How I Learned to Change My Mind and Became a Better Engineer Sat, 25 Jun 2016 9:55am (20m) Main Track, Hahn Auditorium

As engineers we rarely have time to do indepth troubleshooting or research for each unique situation. We do what the vast majority of professions do, we create rules of thumb that aren't perfect or optimal, but good enough. Some of these are timeless, “Always test your backups.” Some of dubious quality, “It’s always the network.” We naturally create these rules based on our experiences. As we become more experienced or learn new things, we rarely reprocess past experiences and information to prune or update our thinking. Using some of the techniques from cognitive behavior therapy we can learn to let go of long held beliefs that are now more superstition than useful approximations of reality.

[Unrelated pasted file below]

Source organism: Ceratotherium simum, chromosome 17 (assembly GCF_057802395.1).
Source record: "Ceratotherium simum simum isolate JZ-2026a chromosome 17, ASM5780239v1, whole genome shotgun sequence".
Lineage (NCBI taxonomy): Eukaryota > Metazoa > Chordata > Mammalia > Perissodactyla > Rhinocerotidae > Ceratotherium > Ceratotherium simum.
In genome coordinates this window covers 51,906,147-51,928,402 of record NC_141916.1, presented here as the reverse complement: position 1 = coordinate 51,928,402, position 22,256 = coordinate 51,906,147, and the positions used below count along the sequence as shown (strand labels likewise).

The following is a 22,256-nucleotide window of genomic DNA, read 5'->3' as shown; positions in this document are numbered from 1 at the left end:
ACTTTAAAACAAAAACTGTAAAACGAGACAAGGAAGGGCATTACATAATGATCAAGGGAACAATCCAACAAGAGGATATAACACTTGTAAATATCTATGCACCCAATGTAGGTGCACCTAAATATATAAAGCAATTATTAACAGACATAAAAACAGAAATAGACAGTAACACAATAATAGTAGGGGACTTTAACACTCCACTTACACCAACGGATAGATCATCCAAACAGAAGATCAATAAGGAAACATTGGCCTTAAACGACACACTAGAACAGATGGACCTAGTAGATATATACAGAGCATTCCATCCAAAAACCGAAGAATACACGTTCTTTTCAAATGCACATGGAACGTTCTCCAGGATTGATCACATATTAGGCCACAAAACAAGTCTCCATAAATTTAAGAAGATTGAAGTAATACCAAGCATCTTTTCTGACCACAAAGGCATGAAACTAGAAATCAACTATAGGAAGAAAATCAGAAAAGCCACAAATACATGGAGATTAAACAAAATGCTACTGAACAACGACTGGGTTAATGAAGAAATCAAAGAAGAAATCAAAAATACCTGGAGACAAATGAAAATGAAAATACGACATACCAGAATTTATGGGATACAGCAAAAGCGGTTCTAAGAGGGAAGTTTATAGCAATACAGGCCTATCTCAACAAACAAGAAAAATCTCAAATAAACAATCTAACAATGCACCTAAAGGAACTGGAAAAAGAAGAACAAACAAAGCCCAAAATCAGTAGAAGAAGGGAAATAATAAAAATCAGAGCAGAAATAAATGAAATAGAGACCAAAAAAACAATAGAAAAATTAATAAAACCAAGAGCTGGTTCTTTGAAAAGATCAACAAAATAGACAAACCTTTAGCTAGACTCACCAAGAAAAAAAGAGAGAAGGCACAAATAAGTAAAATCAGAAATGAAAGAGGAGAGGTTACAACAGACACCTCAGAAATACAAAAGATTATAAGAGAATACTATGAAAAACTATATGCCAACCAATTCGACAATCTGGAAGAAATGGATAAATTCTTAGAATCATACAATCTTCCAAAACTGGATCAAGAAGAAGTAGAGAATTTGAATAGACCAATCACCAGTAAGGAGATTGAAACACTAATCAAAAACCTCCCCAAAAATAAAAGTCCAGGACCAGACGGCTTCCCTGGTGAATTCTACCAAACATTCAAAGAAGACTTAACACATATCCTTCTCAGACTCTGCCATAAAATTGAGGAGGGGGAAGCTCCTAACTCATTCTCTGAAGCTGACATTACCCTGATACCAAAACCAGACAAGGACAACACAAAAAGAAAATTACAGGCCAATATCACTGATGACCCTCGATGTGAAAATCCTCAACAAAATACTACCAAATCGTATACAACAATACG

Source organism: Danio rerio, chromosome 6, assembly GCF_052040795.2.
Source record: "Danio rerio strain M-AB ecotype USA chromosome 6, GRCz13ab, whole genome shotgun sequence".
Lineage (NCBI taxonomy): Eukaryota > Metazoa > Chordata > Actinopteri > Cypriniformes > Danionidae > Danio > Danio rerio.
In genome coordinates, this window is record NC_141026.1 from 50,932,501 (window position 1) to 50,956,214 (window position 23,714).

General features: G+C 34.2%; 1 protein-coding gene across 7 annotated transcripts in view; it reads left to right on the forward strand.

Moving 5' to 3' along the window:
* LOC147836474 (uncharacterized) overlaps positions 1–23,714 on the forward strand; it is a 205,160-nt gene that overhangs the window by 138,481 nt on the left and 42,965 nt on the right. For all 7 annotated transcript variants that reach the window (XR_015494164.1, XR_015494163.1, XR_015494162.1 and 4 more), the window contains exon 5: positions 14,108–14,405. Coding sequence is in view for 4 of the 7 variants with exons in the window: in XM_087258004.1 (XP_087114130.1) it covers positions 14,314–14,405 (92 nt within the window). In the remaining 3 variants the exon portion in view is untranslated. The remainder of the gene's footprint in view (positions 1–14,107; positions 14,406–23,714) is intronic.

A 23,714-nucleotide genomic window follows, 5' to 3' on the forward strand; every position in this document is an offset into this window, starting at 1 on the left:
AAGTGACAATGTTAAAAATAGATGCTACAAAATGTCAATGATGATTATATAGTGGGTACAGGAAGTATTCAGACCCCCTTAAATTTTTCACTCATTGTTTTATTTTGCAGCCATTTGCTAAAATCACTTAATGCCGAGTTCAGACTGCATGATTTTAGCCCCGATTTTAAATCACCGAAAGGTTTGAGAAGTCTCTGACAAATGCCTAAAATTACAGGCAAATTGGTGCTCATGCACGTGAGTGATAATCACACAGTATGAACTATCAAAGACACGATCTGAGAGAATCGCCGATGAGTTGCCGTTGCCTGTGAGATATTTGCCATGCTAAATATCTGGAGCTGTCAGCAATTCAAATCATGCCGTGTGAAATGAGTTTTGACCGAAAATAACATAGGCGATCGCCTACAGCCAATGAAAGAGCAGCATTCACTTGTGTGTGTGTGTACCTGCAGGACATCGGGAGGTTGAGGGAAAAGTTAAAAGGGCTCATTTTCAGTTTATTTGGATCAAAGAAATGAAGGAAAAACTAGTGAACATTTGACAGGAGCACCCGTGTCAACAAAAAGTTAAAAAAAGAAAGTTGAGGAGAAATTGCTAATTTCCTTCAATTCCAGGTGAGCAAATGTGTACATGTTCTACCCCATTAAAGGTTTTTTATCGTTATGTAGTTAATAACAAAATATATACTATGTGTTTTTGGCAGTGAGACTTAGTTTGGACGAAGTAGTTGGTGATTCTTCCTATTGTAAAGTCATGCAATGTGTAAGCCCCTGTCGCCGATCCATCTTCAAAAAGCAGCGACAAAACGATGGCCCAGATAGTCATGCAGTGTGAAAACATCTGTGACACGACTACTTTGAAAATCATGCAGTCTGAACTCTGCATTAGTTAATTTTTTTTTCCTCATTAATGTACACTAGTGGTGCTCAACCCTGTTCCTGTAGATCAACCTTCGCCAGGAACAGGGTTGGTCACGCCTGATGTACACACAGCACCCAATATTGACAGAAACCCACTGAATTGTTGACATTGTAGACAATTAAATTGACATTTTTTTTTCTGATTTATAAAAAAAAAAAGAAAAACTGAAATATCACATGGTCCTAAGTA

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Ramin Khatibi (Sr SRE at Twitter) San Francisco, CA

In high school computers were a complicated disappointment. Everything I already knew how to do such as drafting I could do faster by hand. Years later I bought my first PC in 1996 mostly to play video games and shortly thereafter finagled a job in tech support. After a few months I received a promotion and a pager. I've been in Operations ever since.

Over the last twenty years I've built networks and managed systems large and small. I was a part of seven startups and a few large companies as well. Current I'm a Sr SRE on the the core infrastructure team at Twitter.

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